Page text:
Thanks to one of our Crown Heights members, Here Comes Solar has discovered an additional New York State tax credit that will further reduce the cost of installing solar for homes located in dozens of designated historic preservation districts scattered throughout the five boroughs. The Historic Homeownership Rehabilitation Credit (HHRC) covers 20% (up to a $50,000 in credits) of the cost of improvements – including solar installations! – that are completed on owner-occupied homes located within 1. historic districts listed on the National Register of Historic Places AND 2. income-qualified census tracts. These zones continue to form and expand, particularly in Brooklyn, and currently encompass several thousand homes in dozens of different neighborhoods, including Crown Heights, Bedford Stuyvesant, Prospect Lefferts Gardens, and Sunset Park in Brooklyn where Here Comes Solar has an active presence.
Our third group of solar homeowners has now officially launched in Brooklyn! With three contractor selections under our belt, we’ve seen our group solar model produce real savings for our members: each group has secured pricing over 20% cheaper than the average solar installation cost in the borough!
We are excited that our newest group shaped up to be four rowhouse owners on the same block of Windsor Place in the South Slope neighborhood of Brooklyn. Even with just four households, the efficiency of synchronized site visits and installations and the greater visibility of four new solar arrays on one block makes the project more attractive to installers and therefore more affordable for our members.
Yesterday (May 13) reporter Amy Zimmer at DNAinfo wrote a really nice article on grassroots solar initiatives in NYC that features our work and the experiences of some of HCS’s first members. Big thanks to Prospect Gowanus Neighbors Adel Sarhan and Ann Schaetzel for providing Ms. Zimmer with such excellent accounts of your experiences with HCS! Since the article was posted yesterday we’ve gotten a huge response on our interest survey.
Solar can be a great fit for NYC cooperatives that are looking to contain their ever rising operating costs and save for necessary capital improvements. When a large roof is matched with a large ConEd bill, substantial savings can be realized, year after year, once solar is installed. However, no matter how compelling the argument may be, making the case for solar to an overextended volunteer board and a diverse shareholder base that is unfamiliar with the technology can be a challenging, time-consuming and even highly frustrating undertaking . . . and one that many solar contractors are not willing to take on.
Often, when there is a great opportunity for solar but low knowledge and interest among board members and shareholders, this requires one or more vocal champions from within the coop to educate themselves about solar, and do the work of building understanding and support, sometimes one board member or shareholder at a time.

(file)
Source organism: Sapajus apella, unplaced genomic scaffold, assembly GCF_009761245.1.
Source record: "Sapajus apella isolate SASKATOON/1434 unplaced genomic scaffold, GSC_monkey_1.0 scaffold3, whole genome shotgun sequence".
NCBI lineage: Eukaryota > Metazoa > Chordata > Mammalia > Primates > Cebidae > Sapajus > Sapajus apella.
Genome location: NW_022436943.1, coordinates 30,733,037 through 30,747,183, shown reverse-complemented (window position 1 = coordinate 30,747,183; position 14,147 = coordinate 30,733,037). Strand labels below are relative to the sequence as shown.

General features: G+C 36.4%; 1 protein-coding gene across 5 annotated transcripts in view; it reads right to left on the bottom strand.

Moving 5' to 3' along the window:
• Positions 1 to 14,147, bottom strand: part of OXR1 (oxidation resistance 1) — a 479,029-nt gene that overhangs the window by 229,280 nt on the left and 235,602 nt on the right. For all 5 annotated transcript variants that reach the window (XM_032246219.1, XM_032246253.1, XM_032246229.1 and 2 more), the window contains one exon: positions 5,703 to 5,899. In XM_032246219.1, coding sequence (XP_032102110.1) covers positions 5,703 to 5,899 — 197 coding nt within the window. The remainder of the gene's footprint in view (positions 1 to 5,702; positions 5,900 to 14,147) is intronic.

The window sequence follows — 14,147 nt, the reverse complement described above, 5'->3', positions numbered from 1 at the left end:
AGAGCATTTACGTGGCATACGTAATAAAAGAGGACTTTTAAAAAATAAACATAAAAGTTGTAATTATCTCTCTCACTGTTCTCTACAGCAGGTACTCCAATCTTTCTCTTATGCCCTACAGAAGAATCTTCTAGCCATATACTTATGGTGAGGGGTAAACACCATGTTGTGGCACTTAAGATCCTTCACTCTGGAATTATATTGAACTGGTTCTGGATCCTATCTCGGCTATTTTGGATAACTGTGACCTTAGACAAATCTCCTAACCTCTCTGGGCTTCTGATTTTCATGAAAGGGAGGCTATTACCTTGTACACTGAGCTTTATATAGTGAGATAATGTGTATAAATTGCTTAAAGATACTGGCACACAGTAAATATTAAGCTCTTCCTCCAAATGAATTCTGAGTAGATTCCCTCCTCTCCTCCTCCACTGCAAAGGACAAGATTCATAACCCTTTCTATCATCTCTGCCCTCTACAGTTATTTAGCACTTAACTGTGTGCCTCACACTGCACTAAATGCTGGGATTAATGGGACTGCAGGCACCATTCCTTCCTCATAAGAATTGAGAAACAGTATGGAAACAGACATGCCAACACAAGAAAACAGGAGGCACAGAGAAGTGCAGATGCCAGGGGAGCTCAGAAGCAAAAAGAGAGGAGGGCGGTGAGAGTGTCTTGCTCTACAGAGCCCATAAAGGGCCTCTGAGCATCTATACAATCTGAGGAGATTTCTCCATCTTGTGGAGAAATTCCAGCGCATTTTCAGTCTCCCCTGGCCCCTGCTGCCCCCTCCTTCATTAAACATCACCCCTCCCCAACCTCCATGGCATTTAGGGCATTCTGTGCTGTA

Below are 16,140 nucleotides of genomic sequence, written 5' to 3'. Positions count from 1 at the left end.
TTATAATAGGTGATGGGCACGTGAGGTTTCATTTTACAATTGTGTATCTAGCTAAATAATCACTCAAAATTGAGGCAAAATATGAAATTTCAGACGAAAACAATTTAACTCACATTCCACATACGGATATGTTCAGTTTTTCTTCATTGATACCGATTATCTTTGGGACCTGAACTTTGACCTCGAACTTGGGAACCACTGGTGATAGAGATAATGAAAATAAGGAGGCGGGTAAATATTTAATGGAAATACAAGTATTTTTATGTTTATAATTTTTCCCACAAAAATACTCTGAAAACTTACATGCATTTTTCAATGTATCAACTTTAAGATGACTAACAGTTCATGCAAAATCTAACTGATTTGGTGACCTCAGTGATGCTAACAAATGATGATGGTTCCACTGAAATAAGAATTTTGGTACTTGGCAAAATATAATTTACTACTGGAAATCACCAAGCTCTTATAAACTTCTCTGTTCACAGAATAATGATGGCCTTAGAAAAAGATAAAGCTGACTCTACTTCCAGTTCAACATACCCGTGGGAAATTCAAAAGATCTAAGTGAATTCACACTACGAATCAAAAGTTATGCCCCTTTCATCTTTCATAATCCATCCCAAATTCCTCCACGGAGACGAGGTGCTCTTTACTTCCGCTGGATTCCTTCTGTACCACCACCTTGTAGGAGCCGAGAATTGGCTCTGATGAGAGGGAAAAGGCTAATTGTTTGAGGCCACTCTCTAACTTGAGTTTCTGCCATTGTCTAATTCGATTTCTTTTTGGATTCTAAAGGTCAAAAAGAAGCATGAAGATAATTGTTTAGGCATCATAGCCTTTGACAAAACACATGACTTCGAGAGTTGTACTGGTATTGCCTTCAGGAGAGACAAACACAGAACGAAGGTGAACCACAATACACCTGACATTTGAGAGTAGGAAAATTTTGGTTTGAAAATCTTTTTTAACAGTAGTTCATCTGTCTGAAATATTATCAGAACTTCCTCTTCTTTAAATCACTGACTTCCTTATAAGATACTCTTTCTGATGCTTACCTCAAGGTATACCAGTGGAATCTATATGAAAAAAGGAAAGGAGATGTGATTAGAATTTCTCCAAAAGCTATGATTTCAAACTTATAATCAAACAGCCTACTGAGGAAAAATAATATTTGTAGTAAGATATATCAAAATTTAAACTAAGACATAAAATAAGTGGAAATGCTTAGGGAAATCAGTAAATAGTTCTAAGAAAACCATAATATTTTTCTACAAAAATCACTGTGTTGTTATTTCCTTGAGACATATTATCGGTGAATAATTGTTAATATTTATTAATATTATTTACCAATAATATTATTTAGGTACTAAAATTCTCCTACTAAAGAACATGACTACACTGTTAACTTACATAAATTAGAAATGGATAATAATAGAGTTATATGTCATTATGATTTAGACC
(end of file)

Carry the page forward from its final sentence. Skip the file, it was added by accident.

The Sun Garden Homes cooperative in Sunset Park, Brooklyn presents the story of exactly such a champion – McGowan Southworth – and a small group of engaged shareholders who pooled their creativity, time and skills to make solar happen for their cooperative. This story is captured in HCS’s new report, Cooperative Housing and the Rise of Solar Power in Sunset Park: The Story of SunGarden Homes, written by staff writer Reena Shah. It will inspire any board member or shareholder passionate about solar and committed to championing its benefits and possibilities within their own cooperative.
Today, I’m in Albany for the NY Department of Public Service’s Community Net Metering Stakeholder Meeting to discuss the design of a shared renewable energy program in New York. Shared renewable energy will transform our growing clean energy economy by creating opportunities for renters, low-income residents, and homeowners with unsuitable properties receive economics benefits from solar, wind, and more.
In our new HCS Chats series we hope to speak and share experiences with people all over the city, state, and country (oh heck, the world too!) who are pushing solar in new creative, unconventional directions. For our first chat we stayed extra local and connected with some friends whose efforts we know very well: Ellen Honigstock (Solarize Brooklyn), Mirele Goldsmith (the Jewish Greening Fellowship Solar Program) and Jeffery Irvine (Solarize Community Board 6).
The Solar Foundation (TSF), an independent nonprofit research and education organization, just released its New York Solar Jobs Census. The district-level Census found that New York’s solar industry employed 7,284 New Yorkers in 2014 and added nearly 2,100 solar jobs over the previous year. New York’s 40% solar industry employment growth allowed it to move to 4th in rankings of highest number of solar jobs by state. Solar employment in New York grew nearly 40 times faster than the state’s employment growth rate of 1.1 percent during the same period.
Not only are residential solar electric systems on row houses still relatively rare in New York in 2014, they are also rarely visible since they are typically installed on flat roofs, three or more stories above the street. So it’s understandable that many row house owners might have difficulty envisioning what a solar system on
Here Comes Solar announces the publication of “The Story of Solarize Brooklyn: How a Team of Neighbors Expanded Solar Homeownership in New York City’s Most Populous Borough.” The report (pdf) sponsored by NYSERDA and commissioned by Solar One, illuminates how a small group of volunteers, led by green architect Ellen Honigstock, conceived of and implemented Solarize